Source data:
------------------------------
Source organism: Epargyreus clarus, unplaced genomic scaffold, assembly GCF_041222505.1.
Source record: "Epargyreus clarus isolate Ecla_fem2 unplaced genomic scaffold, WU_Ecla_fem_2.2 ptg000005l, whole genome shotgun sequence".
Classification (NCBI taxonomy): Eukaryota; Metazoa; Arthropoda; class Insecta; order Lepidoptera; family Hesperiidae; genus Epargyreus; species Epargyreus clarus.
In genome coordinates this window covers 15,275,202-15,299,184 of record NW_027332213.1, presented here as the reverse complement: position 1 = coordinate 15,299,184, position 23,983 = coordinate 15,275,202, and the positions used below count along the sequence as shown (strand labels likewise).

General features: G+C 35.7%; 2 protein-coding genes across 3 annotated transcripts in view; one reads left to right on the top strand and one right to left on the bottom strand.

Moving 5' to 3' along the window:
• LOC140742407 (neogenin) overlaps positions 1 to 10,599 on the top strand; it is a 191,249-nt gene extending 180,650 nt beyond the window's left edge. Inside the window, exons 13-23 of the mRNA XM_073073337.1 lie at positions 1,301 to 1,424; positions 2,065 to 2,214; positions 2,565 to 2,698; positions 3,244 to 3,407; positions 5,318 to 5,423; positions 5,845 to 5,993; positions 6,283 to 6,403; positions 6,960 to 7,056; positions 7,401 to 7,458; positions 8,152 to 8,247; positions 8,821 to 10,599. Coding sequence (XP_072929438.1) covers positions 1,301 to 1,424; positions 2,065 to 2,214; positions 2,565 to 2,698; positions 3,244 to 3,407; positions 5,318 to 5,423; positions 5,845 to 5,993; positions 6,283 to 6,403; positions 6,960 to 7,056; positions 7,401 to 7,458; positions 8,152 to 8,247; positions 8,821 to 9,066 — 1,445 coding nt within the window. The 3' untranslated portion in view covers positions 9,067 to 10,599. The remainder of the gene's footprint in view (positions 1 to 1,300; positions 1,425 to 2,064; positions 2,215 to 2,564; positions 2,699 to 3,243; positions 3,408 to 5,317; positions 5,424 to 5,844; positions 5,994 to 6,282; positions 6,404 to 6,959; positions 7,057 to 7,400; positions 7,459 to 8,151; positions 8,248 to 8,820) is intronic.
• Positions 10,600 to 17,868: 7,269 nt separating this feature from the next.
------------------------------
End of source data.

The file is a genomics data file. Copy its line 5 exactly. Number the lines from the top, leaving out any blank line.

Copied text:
General features: G+C 35.7%; 2 protein-coding genes across 3 annotated transcripts in view; one reads left to right on the top strand and one right to left on the bottom strand.